Inside Health Policy: Senators Raise Concerns With Part B Drug Pay Demo's Size, Effect On Rural Providers
This morning, Inside Health Policy highlighted the ongoing concerns of senators from both parties over the Centers for Medicare and Medicaid Services (CMS) recent proposal on Part B drug payment. The two-part demonstration would adjust the physician reimbursement formula and use value-based pay arrangements in its second phase.
Partnership to Improve Patient Care (PIPC) Chairman Tony Coelho commented as a part of the article, noting that patient groups “stand ready to work with CMS to develop alternative patient-centered approaches, but CMS’ failure to engage patients from day one has resulted in a deeply flawed proposal.” In a statement, Coelho was also quoted as saying, "CMS stirred up such controversy that they really have no choice but to start over and initiate a new more engaged process so patients are with them and not against them on this."
An article posted today in Inside Health Policy outlines the concerns of patient advocacy groups with the proposed use of value-based assessments in the second phase of the Centers for Medicare and Medicaid Services (CMS) Part B drug pay demo. The second phase specifically involves value-based pay arrangements including the use of discounts or elimination of patient cost-sharing; prescribing patterns; and indications-based pricing.
Representatives from various patient groups offered their concerns. Donna Cryer of the Global Liver Institute criticized the use of the Institute for Clinical and Economic Review (ICER) to help determine a value-based payment framework as the Institute has little engagement with patient groups. Patient advocates have also raised concerns with the Institute's methodology.
An article in Healthcare Dive highlights the Partnership to Improve Patient Care (PIPC)'s recent letter to the Centers for Medicare and Medicaid (CMS), which voices their opposition to the agency's Medicare Part B demo. The group expressed concerns over CMS' proposed use of comparative effectiveness research and cost effectiveness as national Medicare standards in phase two of the proposal and urged the agency not to move forward with the proposed rule unless it accommodates people with disabilities.
Libertarian Republic: Proposed Medicare Rule Would Use Metric Banned During Obamacare Death-Panel Debate
An article posted today in The Libertarian Republic highlights the fact that the Centers for Medicare and Medicaid Services' (CMS) recent Medicare Part B demonstration proposal would use a quality-adjusted life years (QALYs) metric for rationing health care, which was banned following the Affordable Care Act (ACA) death-panel debate.
The article also features the concerns of patient advocacy groups, including the Partnership to Improve Patient Care (PIPC), over the demonstration's potential to limit drug access for the elderly and physically disabled. They expressed concern that the QALYs metric fails to take real-life consequences into account - like doctors being pushed toward cheaper yet possible less effective treatment options.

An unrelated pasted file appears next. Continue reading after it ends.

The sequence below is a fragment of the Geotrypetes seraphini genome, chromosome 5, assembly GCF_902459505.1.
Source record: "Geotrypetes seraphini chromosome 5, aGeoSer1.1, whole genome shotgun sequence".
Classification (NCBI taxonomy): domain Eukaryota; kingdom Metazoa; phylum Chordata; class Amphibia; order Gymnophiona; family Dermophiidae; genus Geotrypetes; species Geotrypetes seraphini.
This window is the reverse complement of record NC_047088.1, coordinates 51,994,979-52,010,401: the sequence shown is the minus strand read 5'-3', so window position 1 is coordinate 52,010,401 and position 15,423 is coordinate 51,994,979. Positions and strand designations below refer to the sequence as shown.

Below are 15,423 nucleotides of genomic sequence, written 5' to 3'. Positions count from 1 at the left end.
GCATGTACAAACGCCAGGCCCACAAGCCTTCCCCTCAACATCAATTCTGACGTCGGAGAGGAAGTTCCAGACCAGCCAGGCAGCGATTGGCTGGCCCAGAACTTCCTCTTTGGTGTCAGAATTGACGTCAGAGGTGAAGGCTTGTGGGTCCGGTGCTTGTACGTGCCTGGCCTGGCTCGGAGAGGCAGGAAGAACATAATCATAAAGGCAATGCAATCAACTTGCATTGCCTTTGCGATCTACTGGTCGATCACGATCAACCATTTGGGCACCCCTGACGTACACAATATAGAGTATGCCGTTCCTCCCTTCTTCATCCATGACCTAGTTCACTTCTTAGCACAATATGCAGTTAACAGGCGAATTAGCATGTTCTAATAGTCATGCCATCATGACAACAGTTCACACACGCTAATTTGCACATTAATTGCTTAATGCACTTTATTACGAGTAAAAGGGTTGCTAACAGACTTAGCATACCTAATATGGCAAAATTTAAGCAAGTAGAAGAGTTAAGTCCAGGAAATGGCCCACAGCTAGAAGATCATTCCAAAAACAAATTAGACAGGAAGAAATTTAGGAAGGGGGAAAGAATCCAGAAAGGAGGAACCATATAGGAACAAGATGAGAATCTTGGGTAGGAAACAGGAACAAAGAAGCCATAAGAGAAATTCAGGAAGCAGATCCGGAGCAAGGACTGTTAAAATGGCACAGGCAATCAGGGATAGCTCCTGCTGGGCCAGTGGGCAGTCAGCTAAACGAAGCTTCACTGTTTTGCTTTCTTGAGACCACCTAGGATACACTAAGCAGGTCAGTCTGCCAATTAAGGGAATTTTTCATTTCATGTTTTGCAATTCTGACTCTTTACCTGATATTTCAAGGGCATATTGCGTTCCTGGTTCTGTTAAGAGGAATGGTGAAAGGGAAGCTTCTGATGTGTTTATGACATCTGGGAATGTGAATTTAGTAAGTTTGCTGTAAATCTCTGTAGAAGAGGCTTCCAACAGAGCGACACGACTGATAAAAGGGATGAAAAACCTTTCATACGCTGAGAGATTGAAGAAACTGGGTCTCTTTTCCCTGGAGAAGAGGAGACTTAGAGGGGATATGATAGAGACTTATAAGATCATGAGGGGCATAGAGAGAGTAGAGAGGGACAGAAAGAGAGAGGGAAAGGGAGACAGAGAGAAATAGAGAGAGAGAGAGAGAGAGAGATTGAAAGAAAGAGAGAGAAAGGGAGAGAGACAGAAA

This morning's edition of Politico Pulse highlighted the Partnership to Improve Patient Care's (PIPC) leadership among patient groups in voicing concerns over Phase 2 of the Centers for Medicare and Medicaid Services (CMS) planned Part B demonstration project. PIPC, along with over 40 other groups, are sending a letter to CMS acting administrator Andy Slavitt highlighting issues with the proposed change to lower the add-on payment for drugs in phase 2 of the proposed demo.
An article posted today in The Wall Street Journal outlined lawmakers' concerns with the Centers for Medicare and Medicaid Services' (CMS) recent proposal to reduce Medicare's profit incentives to doctors who administer drugs. WSJ notes bipartisan concerns with the program, including the demands of dozens of House Republicans for the proposal to be withdrawn.
Over the last few years, I’ve been very outspoken on the need to engage patients and people with disabilities in efforts to define the value of health care. Engagement has become my ministry because, frankly, what we often find is “token” engagement - a pat on the head, with no real impact on policy development and implementation. I thought we were making real progress on engagement in this administration. It seems I was wrong.
What's the most important question facing any patient with a life-threatening illness?
"Which treatment option is best for me?"
By most accounts, this is a good problem to have; giving patients a range of treatment options, and the ability to make an informed choice about the regimen that most directly aligns with their personal health priorities is fundamental to high-quality, individualized health care. But along with these new methods for treatment come difficult questions. Do I want the more aggressive or conservative therapy? Is my quality of life during treatment more important than returning to work quickly? Which course of action has more tolerable side effects? Can I afford the care I need?